To borrow a quote from Thomas Henry Huxley, “I’m sharpening my claws and beak in readiness”.
I was geared up to writing 650 words about the title of this book. The subtitle did nothing to simmer the heat: “Man and boy in the British Museum Department”. “Mankind”? “Man and boy”? I was ready to take down the patriarchy.
Perhaps I was a little too eager to fight for equality. I had never heard of the Museum of Mankind before. It was an exhibition space for the British Museum from 1970, after it had moved its ethnography collections offsite, until 1997. This book is about the life and times of this successful little museum.
The author, Ben Burt, has worked at the British Museum since 1968 and his career includes a stint at the Museum of Mankind. If anyone was going to write a book about this short-lived venue, it was going to be Burt.
It is uncomfortable to read about the sometimes cruel pranks, and the sexism and racism of some of his colleagues of the past, and to think that this behaviour was deemed normal so recently.
This isn’t the most engaging book I’ve read and not one I would give to a family member. But it is a more interesting read for museum professionals. It provides a lot of history about the people who made the Museum of Mankind what it was, the interesting exhibitions, the stores for the collections and the innovative learning programmes.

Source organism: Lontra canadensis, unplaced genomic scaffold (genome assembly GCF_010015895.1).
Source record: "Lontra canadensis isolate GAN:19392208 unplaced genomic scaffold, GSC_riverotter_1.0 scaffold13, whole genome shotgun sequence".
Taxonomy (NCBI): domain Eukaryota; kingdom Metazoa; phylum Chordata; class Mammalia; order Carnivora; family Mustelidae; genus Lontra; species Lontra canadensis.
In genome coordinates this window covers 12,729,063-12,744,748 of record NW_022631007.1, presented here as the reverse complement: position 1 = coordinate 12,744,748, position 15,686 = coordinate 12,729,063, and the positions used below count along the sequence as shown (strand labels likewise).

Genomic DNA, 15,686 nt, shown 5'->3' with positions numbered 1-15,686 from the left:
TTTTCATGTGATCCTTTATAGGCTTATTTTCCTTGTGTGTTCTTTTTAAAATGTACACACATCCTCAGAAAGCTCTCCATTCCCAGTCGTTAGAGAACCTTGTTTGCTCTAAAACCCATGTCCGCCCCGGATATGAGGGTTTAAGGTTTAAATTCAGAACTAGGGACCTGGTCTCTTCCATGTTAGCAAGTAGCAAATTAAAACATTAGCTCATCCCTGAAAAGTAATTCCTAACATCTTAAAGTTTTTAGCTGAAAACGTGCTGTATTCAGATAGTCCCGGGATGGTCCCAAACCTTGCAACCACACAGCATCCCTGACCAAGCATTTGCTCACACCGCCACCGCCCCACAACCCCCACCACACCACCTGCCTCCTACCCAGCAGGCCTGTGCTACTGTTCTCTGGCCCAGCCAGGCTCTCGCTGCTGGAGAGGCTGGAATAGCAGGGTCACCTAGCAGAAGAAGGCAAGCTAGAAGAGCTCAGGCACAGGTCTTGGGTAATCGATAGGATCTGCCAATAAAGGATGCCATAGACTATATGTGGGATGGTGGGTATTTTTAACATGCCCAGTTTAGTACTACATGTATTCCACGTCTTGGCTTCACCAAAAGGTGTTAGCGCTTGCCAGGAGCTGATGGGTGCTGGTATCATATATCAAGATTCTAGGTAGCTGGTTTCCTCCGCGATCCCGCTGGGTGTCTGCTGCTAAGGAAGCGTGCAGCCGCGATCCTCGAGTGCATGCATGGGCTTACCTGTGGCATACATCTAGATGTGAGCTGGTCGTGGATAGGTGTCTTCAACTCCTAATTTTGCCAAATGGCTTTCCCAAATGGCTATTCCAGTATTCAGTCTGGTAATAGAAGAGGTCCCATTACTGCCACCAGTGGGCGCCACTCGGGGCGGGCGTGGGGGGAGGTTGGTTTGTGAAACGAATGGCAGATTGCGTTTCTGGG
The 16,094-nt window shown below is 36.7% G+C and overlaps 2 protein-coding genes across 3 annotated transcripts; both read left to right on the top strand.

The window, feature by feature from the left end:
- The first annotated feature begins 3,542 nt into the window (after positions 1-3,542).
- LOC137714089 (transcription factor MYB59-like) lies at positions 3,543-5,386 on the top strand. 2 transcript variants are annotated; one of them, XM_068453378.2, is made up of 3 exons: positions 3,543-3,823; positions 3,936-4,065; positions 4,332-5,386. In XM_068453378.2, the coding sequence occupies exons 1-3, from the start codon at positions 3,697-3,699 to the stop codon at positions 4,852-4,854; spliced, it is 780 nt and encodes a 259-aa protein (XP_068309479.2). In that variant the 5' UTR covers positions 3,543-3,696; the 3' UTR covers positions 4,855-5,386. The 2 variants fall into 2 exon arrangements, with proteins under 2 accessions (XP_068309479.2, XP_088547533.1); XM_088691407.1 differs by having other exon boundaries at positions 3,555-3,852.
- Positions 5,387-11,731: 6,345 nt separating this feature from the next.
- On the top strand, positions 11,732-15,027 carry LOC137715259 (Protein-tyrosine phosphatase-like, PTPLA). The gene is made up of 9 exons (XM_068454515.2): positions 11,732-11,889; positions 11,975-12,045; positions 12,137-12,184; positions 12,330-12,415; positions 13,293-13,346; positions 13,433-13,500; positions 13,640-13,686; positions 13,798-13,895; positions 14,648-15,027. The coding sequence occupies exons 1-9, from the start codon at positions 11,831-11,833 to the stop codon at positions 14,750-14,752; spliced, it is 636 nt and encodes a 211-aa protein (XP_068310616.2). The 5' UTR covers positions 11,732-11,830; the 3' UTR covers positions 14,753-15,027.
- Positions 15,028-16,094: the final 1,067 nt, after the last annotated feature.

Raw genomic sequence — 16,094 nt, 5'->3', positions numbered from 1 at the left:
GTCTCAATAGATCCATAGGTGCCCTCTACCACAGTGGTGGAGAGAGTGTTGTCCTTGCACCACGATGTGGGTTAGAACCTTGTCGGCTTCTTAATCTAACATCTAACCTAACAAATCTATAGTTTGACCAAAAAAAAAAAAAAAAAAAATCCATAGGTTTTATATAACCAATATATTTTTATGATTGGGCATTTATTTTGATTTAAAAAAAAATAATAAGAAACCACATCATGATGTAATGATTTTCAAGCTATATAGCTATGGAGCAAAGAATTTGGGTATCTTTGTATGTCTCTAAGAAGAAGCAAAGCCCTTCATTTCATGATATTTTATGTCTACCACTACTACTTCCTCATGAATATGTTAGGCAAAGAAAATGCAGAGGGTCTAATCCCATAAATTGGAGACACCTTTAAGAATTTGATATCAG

The main thread throughout is the lack of understanding and respect for ethnographic collections. As the author points out, they did not appear important compared with the more “classical” collections of the British Museum, and were lumped in with miscellaneous collections for years. They were seen as colonial keepsakes from “savages”, “barbarians” and “primitive cultures”.
This attitude was not just rife at the British Museum, but museums in general. We now recognise that these collections are a part of different cultures. They are not in museums to show “primitive art” or weapons from “savages”. Rather, they are a glimpse into how humans live and survive across our planet.
One of the main struggles, as Burt points out, relates to displaying the collections. The curators research the background of the objects and want to provide the public with information about them. But there are difficulties if the narratives are restricted by the voices of those above.
Or when the narratives suit a sponsor and disregard their colonial history.
I did find it refreshing how honest Burt was about the British Museum. Exhibitions at the Museum of Mankind were written to provide contextual information about different ways of life. There was an opportunity for one exhibition to have the voices of native people in it to correct erroneous information, but the British Museum passed on the offer.
Many ethnography collections were “acquired” –often stolen – through the expansion of the British empire. Colonialism has always been portrayed as the greatness of British and other Europeans expanding their territories; it has never been about the native people affected by it. The truth of this history needs to be told in exhibitions. This is what decolonising museums is about, where those deliberately hidden and ignored stories are told alongside objects.
Burt shows his passion for these collections and how they have not been acknowledged for what they are. For 27 years, the Museum of Mankind did give these collections a new and different voice, where their real stories were told.